Why do birds fly in a 'V' formation?


Article by: Abhinav Tanksale, on 23 April 2022, at 02:25 am Los Angeles time

While birds are mostly known for their ability to fly, the flying is not an easy task. They need to spend a lot of time flying from one destination to another. They will spend much of the time in their journey in the air, gathering food to feed themselves. During their flight, the flock of birds are able to use the V-formation to enhance their flight.

V-formation flocking behavior is highly visible in bird species that migrate annually over long distances. Recent research has shown that bird flocks can gain up to 30% in flight efficiency by flying in a V-formation. This article describes how the geometry of V-formation allows birds to reduce drag and turbulence, which increases the flock's range and reduces energy expenditure.

Take a closer look and you'll see why as they fly in the same direction with all of their wings pointed towards the ground. The air below their wings is at a higher pressure than the air above their wings which means that the low pressure zones are pushing them upwards just by nature's design.

Just like the V formation of your favorite bird, airplanes also often follow this pattern when conducting military missions and it'll work to your benefit, too! Whenever something has mass moving towards an area in low pressure, more mass should be attracted to that region because - guess what - when one part of a substance moves into another part of that same substance more mass will be crushed into that small space.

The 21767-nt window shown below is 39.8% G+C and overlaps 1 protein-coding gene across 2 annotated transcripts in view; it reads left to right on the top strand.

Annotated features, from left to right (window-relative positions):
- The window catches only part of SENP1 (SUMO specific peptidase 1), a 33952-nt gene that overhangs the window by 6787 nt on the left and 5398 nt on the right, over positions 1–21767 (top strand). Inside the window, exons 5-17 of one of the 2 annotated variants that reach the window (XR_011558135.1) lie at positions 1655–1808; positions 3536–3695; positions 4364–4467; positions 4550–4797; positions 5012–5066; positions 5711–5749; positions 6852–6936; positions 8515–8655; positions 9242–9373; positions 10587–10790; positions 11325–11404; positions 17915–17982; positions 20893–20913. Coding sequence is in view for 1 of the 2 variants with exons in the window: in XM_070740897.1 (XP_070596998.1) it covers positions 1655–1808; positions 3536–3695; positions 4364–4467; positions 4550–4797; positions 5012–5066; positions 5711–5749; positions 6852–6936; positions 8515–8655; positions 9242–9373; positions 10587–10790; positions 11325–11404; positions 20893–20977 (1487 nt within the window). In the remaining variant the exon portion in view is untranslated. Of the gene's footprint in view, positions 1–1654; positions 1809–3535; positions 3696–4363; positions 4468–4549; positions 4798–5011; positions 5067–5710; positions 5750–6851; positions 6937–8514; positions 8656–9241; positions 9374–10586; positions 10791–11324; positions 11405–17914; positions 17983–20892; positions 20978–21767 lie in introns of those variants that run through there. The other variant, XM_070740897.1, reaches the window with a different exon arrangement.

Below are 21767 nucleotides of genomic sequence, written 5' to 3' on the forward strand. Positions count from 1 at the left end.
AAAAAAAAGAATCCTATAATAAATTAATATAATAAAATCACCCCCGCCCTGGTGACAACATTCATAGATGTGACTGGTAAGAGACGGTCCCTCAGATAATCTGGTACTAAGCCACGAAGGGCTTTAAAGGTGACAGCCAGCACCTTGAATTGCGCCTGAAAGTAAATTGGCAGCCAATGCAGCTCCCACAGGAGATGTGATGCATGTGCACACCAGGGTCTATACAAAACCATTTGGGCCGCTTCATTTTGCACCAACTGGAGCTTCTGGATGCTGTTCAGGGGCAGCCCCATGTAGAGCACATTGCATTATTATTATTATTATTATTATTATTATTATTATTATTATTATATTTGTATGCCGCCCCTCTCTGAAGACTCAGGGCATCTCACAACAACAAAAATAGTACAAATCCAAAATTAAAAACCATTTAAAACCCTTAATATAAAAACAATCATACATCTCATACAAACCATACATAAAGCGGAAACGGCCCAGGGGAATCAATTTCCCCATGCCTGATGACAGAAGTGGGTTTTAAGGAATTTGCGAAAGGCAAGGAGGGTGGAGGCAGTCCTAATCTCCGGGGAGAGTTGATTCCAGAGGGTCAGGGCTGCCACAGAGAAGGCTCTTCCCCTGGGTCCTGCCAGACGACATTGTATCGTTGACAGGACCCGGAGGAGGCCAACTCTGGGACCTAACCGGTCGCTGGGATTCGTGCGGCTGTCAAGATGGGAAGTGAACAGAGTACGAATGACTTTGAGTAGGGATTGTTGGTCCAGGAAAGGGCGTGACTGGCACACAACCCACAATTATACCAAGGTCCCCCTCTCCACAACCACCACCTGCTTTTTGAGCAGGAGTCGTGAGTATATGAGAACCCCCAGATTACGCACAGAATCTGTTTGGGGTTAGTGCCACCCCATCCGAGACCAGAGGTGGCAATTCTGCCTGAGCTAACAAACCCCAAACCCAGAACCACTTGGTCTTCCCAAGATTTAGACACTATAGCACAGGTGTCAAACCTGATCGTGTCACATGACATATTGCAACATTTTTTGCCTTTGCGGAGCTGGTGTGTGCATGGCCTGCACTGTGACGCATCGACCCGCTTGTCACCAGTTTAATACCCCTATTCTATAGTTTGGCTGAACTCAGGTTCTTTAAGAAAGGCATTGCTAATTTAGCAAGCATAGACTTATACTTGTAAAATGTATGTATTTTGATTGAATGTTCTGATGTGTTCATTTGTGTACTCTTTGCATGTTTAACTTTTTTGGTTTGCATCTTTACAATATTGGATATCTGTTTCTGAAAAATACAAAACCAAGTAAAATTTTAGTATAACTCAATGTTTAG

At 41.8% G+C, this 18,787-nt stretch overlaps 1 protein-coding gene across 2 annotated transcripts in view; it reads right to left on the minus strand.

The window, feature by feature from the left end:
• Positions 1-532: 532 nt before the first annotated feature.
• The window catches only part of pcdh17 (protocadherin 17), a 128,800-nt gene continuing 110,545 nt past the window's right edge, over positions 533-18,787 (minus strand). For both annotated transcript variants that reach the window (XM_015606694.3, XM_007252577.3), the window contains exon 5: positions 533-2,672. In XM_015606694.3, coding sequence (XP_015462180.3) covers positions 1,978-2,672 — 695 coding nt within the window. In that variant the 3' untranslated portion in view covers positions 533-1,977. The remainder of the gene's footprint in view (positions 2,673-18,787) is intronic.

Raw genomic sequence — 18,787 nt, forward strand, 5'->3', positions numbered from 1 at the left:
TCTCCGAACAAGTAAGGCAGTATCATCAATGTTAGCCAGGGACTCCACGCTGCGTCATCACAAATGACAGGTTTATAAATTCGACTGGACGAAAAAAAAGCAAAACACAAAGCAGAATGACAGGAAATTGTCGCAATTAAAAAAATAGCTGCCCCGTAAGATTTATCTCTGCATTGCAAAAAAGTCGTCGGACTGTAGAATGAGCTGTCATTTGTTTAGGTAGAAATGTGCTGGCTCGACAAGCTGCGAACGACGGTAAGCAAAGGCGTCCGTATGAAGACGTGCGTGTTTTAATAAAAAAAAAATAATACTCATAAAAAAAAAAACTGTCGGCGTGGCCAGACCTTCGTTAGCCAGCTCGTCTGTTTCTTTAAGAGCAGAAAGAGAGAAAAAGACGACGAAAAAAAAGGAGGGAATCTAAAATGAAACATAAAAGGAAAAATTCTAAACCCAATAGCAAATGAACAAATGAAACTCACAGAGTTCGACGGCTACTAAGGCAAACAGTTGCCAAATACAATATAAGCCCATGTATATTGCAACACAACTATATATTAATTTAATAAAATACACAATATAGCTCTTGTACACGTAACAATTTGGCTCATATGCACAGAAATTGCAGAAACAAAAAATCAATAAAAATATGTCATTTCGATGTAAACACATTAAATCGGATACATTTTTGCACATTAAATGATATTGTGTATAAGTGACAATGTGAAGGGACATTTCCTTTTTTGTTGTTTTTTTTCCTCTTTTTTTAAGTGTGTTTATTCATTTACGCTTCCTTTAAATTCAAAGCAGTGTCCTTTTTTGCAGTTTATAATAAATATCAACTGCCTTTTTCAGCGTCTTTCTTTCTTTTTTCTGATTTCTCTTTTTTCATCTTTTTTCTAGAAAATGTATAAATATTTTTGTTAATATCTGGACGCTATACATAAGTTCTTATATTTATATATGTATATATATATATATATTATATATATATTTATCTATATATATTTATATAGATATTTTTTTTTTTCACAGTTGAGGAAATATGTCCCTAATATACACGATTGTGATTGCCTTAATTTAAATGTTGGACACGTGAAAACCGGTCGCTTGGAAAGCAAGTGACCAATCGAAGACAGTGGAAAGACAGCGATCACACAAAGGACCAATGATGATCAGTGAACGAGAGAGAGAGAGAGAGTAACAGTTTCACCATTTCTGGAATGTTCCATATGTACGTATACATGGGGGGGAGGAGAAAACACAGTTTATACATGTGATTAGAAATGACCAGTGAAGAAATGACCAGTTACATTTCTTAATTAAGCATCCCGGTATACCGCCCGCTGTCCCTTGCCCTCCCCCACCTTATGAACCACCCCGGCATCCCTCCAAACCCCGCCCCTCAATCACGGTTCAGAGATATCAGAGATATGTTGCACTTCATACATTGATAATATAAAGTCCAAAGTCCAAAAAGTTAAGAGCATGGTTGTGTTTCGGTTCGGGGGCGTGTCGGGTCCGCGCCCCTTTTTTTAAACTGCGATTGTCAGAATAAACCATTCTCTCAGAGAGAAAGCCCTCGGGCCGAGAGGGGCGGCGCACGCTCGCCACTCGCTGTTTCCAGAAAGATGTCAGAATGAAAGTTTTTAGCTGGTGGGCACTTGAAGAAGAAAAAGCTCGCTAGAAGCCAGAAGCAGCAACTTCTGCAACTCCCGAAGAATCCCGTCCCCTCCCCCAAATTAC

And aptly put: density is directly proportional to weight which means that not only do you sleep better at night when things feel balanced but fuel efficiency can improve as well.

Another reason is that this formation allows the birds to align themselves to take advantage of favorable winds that happen to be surrounding the bird who flies first. It also gives them an easier opportunity at making it out of energy-draining regions quicker and towards areas where there is more oxygen supply then they would have had by going off on their own accord.

As altitude increases, the air pressure decreases. The net rise of Earth's atmosphere (the sum of all masses) results in the natural process of climbing an aircraft upwards. Airplanes rely on this phenomenon to fly, and pilots know that during take-off it is important to climb at an angle of between 10 and 20 degrees. Studies show that flying higher is more efficient, with less surface area dragging against the wind and creating friction thus generating drag.

The birds keep around one meter away from the bird up front, which creates a less turbulent environment for them behind them, possibly allowing them to react quicker if something unexpected were to jump into their paths.

Through this phenomena, we can learn an important thing. When you start to observe the world around you carefully, you will start to see patterns everywhere. These patterns can help you to make decisions about the best way forward. Once you can identify the patterns, you will be able to use them in everything you do and your life will be more effective just like the concept of bird flight used in airplanes.

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